By Mary Ann Sieghart (THE TIMES, 09/02/07):
The Giraffe Heroes Project is an American organisation that celebrates the lives of ordinary people who stick their necks out for the common good. As its president, Anne Medlock, writes: “In stories back to the dawn of time, the healing of the wasteland has come only when someone refuses to be passive and summons up the courage to ignore all the naysayers, go forth, and slay whatever dragon has scared everybody else into terrified passivity. We need those brave blazers of trails, those people who are true heroes.”
So let me nominate a new Giraffe Hero: Gina Khan. The dragon that has scared everybody else into terrified passivity is Muslim extremism. But Ms Khan, an ordinary Birmingham-born mother of two, has dared to speak out about the radicalism that has permeated her community. She refuses to be passive; she has summoned up the moral courage, at great risk to herself, to face down the jihadists who are giving Muslims a bad name.
You can read my interview with Ms Khan in today’s times2. With great frankness and fearlessness, she laments the capture of her area of Birmingham by jihadist radicals. She describes how mosques and madrassas have sprung up like mushrooms on almost every street corner, dedicated not to helping the community but to spreading the message of jihad; how preachers are indoctrinating the young to hate Christians and Jews; how her community is in denial about the radicals in its ranks; and how the mullahs collude in sanctioning forced marriages and polygamy.
“Open your eyes” is her message to nonMuslim Britain. “It’s all happening on your doorstep and Britain is still blind to the real threat that is embedded here now.”
The Government, she complains, has listened too much to the Muslim Council of Britain, which does not represent ordinary Muslims’ views, let alone the views of Muslim women. And even David Cameron, who came up to Birmingham this week to talk about empowering Muslim women, focuses too much on their education, when he should instead — she thinks — be promising to ban the arranged/forced marriages of teenage girls that take them away from school and often condemn them to a life of misery and submission.
Ms Khan’s views are so refreshing. She was born here, of Pakistani parents, and says that she loves this country and is proud to be British. She has embraced this nation’s values, is grateful for the protection and opportunities it has offered her and has no problem reconciling her race or religion with her nationality. She would be happy if her son joined the police or the British Army.
It seems odd that such views should even be contentious. Generations of immigrants before her have felt the same, and have often been more patriotic and appreciative of British values than native-born citizens who take their country for granted.
Yet what the radicals teach — and what many Muslim youths now believe — is that their host country is to be distrusted and that religion must come before, or even instead of, their national allegiance. So Ms Khan is right to argue that more should be done to teach Britishness in schools, in order to combat the messages that young Muslims are often imbued with in their mosques.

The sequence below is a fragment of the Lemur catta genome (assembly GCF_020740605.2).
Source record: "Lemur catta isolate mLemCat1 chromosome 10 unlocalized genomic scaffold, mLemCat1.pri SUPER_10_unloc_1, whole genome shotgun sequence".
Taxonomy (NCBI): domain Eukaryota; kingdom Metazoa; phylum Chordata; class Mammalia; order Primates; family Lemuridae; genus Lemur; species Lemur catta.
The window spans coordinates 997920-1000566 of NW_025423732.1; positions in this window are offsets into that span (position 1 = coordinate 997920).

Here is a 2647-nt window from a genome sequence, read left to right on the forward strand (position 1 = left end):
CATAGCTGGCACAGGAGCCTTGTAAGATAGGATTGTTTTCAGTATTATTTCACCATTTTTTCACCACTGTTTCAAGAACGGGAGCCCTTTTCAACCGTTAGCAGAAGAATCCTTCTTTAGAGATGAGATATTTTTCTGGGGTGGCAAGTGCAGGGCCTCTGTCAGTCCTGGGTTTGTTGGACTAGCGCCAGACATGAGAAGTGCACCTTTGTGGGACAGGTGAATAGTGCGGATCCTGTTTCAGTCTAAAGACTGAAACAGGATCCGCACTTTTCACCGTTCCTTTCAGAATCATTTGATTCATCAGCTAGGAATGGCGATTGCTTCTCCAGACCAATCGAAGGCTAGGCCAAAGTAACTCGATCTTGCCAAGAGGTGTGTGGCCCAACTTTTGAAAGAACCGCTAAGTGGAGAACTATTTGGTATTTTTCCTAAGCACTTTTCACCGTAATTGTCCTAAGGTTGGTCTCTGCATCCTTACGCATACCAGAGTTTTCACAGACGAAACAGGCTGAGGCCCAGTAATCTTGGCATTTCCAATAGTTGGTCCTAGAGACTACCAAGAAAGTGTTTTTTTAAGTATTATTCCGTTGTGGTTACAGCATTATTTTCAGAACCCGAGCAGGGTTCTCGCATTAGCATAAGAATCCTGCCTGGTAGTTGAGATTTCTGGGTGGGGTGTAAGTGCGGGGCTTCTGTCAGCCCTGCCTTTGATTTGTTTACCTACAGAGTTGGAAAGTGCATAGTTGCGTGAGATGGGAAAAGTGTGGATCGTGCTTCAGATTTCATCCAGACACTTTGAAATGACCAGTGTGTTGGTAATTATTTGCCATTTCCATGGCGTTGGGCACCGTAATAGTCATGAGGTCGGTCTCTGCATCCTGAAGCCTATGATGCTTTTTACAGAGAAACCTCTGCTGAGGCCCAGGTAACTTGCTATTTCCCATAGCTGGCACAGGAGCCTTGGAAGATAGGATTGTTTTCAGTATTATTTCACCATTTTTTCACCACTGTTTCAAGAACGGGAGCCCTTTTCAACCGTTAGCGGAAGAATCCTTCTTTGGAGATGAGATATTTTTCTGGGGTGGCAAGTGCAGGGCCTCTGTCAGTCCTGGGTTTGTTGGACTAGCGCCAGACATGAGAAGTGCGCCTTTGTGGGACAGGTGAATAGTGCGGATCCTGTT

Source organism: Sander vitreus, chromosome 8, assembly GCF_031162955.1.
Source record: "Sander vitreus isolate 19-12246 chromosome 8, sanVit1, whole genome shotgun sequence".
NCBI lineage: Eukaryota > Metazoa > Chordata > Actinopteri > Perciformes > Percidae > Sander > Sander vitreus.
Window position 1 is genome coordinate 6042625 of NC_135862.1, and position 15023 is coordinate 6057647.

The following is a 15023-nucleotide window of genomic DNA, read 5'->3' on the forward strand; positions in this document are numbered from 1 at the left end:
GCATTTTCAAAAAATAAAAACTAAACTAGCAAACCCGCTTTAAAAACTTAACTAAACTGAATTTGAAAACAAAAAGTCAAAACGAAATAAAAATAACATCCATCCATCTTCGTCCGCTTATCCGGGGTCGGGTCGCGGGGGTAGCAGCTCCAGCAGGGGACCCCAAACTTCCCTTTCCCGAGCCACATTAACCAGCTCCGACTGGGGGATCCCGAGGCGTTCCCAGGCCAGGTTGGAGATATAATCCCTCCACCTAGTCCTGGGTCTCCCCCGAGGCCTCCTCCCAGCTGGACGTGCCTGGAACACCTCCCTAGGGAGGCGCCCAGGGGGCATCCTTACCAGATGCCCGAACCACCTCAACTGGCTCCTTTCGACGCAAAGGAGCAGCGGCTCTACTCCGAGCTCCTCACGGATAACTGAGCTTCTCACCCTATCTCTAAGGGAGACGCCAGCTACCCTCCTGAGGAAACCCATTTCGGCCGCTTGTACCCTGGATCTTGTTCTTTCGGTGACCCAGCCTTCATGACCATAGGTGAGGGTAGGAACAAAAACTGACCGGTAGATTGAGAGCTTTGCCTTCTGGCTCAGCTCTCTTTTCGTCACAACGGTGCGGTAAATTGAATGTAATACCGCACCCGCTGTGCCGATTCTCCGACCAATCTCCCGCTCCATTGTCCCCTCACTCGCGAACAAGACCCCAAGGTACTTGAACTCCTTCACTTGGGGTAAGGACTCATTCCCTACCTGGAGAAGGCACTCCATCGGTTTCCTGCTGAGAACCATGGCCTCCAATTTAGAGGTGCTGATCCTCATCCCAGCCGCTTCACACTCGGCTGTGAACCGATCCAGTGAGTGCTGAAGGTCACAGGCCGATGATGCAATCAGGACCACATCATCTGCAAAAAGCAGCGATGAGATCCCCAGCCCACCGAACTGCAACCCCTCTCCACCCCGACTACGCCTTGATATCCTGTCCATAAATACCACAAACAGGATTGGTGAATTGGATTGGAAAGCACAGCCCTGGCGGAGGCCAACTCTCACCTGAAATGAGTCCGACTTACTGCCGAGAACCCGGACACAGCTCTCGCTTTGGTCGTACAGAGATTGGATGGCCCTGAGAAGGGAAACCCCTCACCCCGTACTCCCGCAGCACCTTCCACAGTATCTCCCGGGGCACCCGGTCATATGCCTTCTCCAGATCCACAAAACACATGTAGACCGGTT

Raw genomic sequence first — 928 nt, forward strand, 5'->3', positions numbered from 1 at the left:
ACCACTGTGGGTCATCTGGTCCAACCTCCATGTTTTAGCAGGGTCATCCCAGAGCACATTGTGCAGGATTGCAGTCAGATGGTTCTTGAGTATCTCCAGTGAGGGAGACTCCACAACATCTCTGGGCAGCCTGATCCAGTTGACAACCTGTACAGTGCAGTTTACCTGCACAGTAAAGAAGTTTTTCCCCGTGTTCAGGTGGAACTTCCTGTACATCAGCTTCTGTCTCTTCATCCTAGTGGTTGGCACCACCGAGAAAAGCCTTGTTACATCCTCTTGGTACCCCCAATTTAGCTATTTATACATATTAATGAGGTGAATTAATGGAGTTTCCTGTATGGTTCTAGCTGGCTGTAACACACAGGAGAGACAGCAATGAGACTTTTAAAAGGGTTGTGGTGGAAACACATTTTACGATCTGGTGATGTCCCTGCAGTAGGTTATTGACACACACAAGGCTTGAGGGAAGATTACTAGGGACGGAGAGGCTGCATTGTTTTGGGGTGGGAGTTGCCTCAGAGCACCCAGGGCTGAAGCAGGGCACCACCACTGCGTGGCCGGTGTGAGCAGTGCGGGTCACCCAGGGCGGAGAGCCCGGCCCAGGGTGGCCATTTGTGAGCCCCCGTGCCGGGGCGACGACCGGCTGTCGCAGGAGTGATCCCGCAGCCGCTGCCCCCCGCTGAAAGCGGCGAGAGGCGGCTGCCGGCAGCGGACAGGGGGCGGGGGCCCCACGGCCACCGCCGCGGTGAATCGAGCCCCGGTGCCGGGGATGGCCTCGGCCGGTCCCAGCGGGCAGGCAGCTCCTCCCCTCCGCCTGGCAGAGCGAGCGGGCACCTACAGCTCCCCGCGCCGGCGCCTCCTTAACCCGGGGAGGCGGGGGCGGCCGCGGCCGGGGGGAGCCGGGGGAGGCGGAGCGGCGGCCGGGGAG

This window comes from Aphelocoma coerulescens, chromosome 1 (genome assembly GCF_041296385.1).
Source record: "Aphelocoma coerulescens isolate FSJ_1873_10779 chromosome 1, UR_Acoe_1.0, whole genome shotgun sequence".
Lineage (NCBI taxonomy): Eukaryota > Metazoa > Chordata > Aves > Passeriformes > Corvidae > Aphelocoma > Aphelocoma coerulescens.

But the most striking point she makes is that Britain is a particularly good place for Muslim women to live in, offering far more equality and opportunity than any Muslim country. Not only are girls encouraged to stay on at school, go to university and have careers. They are treated equally under the law and are not blamed for or expected to put up with domestic violence or rape.
There must be hundreds of thousands of Muslim women who share Ms Khan’s view of Britain as a welcoming, supportive country that liberates them from the assumptions of male superiority implicit in much of their religion and culture.
An interesting YouGov poll in 2005 found that the proportion of Muslim men who say that they feel no loyalty to Britain (18 per cent) is more than three times higher than the proportion of women who say the same. British Muslim men are also far more likely than women to say that Western society is decadent and immoral.
But while the male-dominated mosques are so influential, and while Muslim fathers and husbands continue to exert so much power over their daughters and wives, Muslim women in Britain are still being subjugated. They may be able to go to university (if they haven’t been flown to Pakistan for an arranged marriage before then) and they may be able to start a career, but all too many are forced to give up as soon as they marry, often to a husband they haven’t even been allowed to choose. And if Ms Khan is right, and informal polygamy is rife in the Muslim community, their lives are doomed still further.
The British authorities should not be standing by while such practices persist. Polygamy must be rooted out and the perpetrators prosecuted. And, as Ms Khan suggests, teenage marriages to unknown husbands from abroad should be banned. These young women need protection from the State, since they seem to get none from their own community. Ms Khan herself was forced to marry at 16, against her own and her mother’s wishes. But it was, of course, her father’s decision that held sway.
As she said to me: “Muslim women aren’t suppose to make waves. I didn’t even hear my own screams and tears for 34 years. I have now stepped back and decided to understand and challenge my religion.” What she is saying about it needs badly to be heard, and has all the more weight coming from a member of the Muslim community. Britons — Muslims and nonMuslims alike — should listen to her, take heed and, most of all, applaud her extraordinary courage for standing up to the bullies in her midst.